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Nov 29, 2011

ARM-Powered Windows 8 Notebooks and Tablets to Debut in Mid-2013

Despite all the hype that has surrounded Windows 8 and ARM lately, the first notebooks and tablets running Microsoft’s upcoming operating system to be powered by system-on-a-chip (SoC) devices using ARM’s processing cores aren’t expected to come out until mid-2013.

The platform itself is supposed to be announced at the end of 2012, but DigiTimes’ sources report that the first hardware isn’t expected to arrive sooner than mid-2013, June to be more exact.

If these sources turn out to be right, this would mean that broad adoptions isn’t expected to happen until 2014 at the earliest.

Furthermore, the WoA (Windows-on-ARM) platform won’t actually manage to grab any share from Wintel until 2015 arrives, when this is expected to become the second platform in the notebook market.

The most important hurdles in the adoption of Windows-on-ARM are cited as being app availability (x86 applications won’t work on the ARM port of Windows 8) and the notebook’s player’s reluctance to move to this new platform.

According to the same report, system-on-a-chip designers, such as Nvidia and Qualcomm, have already started to work with mobile hardware makers like Lenovo and Asus on potential implementations of the chips, but both of these companies want to test the waters before throwing in their full support for the platform.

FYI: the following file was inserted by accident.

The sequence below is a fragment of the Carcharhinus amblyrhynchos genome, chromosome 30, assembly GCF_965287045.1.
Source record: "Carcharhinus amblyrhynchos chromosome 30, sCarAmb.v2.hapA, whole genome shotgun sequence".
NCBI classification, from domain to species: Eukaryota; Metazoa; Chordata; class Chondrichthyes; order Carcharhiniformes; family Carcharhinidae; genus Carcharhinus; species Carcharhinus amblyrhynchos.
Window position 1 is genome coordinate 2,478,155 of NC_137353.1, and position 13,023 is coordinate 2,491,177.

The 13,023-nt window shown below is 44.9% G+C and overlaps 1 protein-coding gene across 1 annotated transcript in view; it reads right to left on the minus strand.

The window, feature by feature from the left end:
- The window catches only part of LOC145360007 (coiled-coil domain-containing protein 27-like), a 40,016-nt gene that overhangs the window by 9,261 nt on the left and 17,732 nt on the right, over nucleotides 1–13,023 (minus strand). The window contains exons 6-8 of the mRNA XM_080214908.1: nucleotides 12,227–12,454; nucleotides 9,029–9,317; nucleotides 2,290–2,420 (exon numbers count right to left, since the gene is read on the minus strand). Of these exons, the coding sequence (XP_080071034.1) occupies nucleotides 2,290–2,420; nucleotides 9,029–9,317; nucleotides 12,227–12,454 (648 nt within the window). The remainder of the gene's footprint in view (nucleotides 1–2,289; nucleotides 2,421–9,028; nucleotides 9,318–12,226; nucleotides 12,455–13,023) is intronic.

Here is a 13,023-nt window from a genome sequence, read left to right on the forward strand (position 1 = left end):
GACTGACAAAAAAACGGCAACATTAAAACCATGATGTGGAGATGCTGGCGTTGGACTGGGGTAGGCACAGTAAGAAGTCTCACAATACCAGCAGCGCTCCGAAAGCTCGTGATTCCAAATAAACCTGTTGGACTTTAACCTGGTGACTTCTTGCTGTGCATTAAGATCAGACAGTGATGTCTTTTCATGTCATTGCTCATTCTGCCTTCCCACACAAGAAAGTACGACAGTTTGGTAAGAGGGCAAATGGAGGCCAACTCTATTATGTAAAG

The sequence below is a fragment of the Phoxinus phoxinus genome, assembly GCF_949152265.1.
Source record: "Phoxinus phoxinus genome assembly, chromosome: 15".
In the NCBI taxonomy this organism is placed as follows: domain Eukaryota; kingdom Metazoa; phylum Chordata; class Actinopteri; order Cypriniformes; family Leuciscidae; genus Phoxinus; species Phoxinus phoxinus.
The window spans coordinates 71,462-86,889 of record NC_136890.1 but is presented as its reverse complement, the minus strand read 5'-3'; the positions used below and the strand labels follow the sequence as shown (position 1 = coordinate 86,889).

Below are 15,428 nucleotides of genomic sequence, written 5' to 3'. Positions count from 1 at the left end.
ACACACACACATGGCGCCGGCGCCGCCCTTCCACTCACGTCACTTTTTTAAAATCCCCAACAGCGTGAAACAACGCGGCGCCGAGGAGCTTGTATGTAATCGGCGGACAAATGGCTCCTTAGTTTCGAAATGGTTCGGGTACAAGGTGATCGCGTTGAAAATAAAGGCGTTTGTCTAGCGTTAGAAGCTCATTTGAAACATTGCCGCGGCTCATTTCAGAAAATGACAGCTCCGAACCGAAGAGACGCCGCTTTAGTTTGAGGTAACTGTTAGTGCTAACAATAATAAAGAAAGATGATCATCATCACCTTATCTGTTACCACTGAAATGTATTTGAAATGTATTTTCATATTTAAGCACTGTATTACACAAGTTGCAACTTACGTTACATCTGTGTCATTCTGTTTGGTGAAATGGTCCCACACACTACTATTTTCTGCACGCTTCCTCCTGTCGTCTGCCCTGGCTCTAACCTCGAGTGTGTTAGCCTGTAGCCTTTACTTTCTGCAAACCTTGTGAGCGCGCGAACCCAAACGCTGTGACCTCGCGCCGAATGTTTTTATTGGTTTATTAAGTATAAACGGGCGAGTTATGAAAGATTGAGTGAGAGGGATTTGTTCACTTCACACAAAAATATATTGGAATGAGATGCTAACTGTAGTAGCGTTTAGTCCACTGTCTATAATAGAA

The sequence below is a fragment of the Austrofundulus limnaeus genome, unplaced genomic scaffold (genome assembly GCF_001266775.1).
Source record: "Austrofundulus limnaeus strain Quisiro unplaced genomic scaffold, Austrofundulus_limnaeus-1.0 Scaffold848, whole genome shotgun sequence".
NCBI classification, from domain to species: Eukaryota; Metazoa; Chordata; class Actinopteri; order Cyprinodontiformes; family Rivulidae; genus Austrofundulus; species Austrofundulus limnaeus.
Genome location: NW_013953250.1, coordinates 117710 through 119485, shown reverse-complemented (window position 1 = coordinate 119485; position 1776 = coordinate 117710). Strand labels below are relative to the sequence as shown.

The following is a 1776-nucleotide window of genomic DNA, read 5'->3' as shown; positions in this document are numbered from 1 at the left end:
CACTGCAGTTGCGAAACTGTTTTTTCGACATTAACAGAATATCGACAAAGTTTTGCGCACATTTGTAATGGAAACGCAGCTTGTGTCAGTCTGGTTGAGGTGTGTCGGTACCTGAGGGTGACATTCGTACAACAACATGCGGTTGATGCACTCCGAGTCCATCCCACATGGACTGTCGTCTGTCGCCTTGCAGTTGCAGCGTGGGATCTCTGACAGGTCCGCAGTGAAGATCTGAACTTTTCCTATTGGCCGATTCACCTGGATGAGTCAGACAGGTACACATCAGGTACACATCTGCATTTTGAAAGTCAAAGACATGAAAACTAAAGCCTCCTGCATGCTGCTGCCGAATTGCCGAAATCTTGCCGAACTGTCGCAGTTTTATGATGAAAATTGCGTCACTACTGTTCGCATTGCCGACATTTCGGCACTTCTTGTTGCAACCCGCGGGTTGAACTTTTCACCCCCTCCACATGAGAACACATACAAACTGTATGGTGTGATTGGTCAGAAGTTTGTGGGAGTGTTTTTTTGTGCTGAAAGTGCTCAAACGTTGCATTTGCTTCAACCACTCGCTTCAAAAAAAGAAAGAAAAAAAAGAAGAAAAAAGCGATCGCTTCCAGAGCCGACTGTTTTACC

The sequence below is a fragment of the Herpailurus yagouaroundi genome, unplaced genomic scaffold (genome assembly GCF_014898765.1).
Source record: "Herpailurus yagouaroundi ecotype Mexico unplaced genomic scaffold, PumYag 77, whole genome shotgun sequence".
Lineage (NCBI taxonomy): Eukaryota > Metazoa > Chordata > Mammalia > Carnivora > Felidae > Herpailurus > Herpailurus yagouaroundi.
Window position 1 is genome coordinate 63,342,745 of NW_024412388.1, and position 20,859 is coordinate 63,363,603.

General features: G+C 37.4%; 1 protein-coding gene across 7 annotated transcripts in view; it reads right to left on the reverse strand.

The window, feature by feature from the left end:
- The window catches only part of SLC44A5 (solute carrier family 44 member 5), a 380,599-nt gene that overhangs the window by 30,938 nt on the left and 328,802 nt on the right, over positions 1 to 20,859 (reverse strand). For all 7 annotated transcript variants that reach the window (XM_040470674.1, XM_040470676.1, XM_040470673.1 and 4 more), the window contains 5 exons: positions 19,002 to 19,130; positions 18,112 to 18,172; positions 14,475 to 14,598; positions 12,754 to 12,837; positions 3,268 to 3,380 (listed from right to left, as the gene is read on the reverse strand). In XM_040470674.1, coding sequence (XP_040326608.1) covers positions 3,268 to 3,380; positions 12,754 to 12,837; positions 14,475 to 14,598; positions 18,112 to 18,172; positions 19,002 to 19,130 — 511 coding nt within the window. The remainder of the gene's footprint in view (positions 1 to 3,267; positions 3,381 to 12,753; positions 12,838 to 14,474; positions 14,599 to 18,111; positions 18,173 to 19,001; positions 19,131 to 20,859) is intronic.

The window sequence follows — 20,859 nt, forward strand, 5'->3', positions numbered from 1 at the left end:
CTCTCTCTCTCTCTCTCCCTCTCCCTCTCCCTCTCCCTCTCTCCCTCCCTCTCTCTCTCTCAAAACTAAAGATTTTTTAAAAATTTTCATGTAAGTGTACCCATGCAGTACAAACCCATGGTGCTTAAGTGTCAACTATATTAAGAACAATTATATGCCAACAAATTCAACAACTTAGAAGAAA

Both notebooks and tablets are expected to come from this co-operation , and the former will most probably target the entry-level laptop market.

However, the slow adoption rate of WoA devices could provide Intel with the time it needs in order to become competitive in terms of power consumption with ARM as 2012 will mark the introduction of its Ivy Bridge processor, while in 2013 Haswell will make its entrance to the retail market.

In addition, if ARM doesn’t manage to become a strong competitor for Intel until 2014, it will have to also compete with the chip giant’s Broadwell CPUs that are supposed to become the company’s first true SoC solutions while being built on the low-power 14nm node.


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